In a gripping presentation on the closing day of this week’s National Conference on Addiction Disorders (NCAD), Turning Point founder and CEO David Vieau urged an audience of addiction treatment and recovery professionals to offer the kind of client-centered services that took him three treatment stays and numerous setbacks to find.
Vieau, 42, whose New Haven, Conn.-based recovery residence program for young men employs activities from music jam sessions to mixed martial arts training as the “peanut butter” that camouflages the “pill” of recovery work, recounted the startling contrasts he experienced in his own treatment history. The son of a rock-solid middle-class family in New York, he was sent to treatment at age 17, only to find that the closest resident in age to him was his 40-something roommate.
Vieau would return to treatment at 21 and again at 23, consistently hearing about the “people, places and things” he needed to avoid upon discharge but wanting no part of that—and never really knowing what those “things” referred to anyway. Only after a severe downward spiral in which he found himself homeless, gaunt, and frostbitten did he find his way to a program that took the kind of approach after which he has modeled his own efforts in the industry.
“I was 30, and my roommate was 30,” Vieau said. “We started the day with a spiritual group, then we walked up a mountain. Then I met with my counselor, and then we played Frisbee. Then we had more treatment, and then we went to play basketball.”
He emphasized, “They weren’t pounding it in; we weren’t having lectures all day.” He clarified that the point of the kinds of activities he has integrated into Turning Point’s program has nothing to do with the activities per se. Rather, it’s about the bonding that takes place among like-minded clients, the sense of belonging that this engenders, and ultimately the act of getting outside oneself that eludes so many individuals pursuing recovery. “It’s all embedded in giving more than you take,” Vieau said.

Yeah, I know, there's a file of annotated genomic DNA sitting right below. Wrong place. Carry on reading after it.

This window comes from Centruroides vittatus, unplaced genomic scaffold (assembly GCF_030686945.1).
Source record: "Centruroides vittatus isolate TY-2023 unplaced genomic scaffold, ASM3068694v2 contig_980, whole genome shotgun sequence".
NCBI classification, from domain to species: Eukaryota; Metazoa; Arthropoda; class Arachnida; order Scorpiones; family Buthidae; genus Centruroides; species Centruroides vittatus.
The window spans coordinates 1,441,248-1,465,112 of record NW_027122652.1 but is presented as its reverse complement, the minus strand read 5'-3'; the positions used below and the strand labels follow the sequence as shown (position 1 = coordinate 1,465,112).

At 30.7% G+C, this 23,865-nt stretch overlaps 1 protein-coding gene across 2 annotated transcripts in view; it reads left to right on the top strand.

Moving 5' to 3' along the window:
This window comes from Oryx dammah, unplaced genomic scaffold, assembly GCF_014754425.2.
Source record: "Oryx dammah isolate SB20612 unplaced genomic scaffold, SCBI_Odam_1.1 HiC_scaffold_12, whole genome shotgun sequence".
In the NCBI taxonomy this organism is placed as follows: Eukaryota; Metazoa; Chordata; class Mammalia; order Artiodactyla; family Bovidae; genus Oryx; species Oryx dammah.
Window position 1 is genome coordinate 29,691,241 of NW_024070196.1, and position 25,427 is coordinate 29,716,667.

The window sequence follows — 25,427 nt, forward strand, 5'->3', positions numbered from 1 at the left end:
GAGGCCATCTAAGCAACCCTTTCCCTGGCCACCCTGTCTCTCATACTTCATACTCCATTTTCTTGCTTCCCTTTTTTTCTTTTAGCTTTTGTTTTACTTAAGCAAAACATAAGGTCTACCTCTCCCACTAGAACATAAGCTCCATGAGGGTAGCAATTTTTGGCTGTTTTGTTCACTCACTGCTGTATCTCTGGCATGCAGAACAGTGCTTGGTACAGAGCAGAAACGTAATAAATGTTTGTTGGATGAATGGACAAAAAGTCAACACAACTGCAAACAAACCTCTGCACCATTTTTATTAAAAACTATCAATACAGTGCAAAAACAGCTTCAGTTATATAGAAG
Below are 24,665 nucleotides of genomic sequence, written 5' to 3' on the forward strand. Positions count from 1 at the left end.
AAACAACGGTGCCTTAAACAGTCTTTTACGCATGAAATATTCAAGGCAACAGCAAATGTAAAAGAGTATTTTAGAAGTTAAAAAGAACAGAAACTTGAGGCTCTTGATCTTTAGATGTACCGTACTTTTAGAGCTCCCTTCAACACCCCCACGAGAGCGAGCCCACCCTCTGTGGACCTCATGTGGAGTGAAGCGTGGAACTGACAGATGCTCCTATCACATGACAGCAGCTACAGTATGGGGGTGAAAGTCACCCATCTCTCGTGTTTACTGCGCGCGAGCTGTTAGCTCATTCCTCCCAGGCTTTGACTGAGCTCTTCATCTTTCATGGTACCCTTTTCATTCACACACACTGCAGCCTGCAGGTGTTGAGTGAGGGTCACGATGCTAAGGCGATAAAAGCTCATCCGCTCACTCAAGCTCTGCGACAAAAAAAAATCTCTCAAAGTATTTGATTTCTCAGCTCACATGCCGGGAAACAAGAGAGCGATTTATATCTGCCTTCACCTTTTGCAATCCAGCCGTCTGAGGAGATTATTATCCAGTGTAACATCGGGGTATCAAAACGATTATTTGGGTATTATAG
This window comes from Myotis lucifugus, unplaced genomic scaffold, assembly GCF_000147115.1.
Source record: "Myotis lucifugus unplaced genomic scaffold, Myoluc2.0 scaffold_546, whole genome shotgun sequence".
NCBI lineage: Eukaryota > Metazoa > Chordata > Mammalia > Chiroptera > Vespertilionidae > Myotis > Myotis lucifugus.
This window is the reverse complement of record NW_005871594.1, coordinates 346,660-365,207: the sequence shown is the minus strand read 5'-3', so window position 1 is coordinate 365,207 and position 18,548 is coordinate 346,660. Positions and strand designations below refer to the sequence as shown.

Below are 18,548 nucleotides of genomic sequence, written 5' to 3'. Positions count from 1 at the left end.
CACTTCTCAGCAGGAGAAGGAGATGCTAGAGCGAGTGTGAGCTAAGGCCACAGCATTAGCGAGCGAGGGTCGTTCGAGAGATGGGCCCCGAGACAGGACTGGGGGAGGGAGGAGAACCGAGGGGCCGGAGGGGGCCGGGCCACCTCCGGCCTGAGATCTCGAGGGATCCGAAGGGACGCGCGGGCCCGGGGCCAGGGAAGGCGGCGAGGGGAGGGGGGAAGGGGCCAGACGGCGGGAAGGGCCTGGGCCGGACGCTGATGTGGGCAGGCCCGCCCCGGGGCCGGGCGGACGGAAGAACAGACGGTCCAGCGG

While insisting always that the core clinical services that addiction professionals offer matter to the highest degree, the one take-away he sought for the NCAD attendees (regardless of their program content or target population) was simply stated: “Just sweeten it a little bit.”
Vieau and his team at Turning Point learned this again in the early years after the organization’s 2003 founding. A protracted zoning battle with the local community forced Turning Point to operate lean, which played out in success rates of only around 30%. After winning the court fight, Turning Point was able to redesign the program using a phased reintegration model that allows young men who already have been in primary treatment to continue to build their assimilation skills in a safe and supportive environment.
Choosing a “brand” of peanut butter for the program became easy when looking closely at the target population. “We asked, ‘What do 28-year-old guys do?’ Then that’s what we need to provide. Why? Because they’re going to do it anyway.” Whether the activity is attending a rock concert or making music in a studio, Vieau said, “We create a controlled environment that helps shape the way they do it”—substance-free but not free of fun.
Turning Point in recent years has earned a national reputation for its post-treatment work with young males, and now routinely sees repeat referrals from some of the country’s biggest names in primary treatment.
Vieau’s remarks came in the morning plenary session on the final day of the Sept. 28-Oct. 2 conference, which for the first time this year featured a parallel management-track curriculum under the Behavioral Healthcare Leadership Summit as well as a grouping of main conference presentations focused on recovery topics.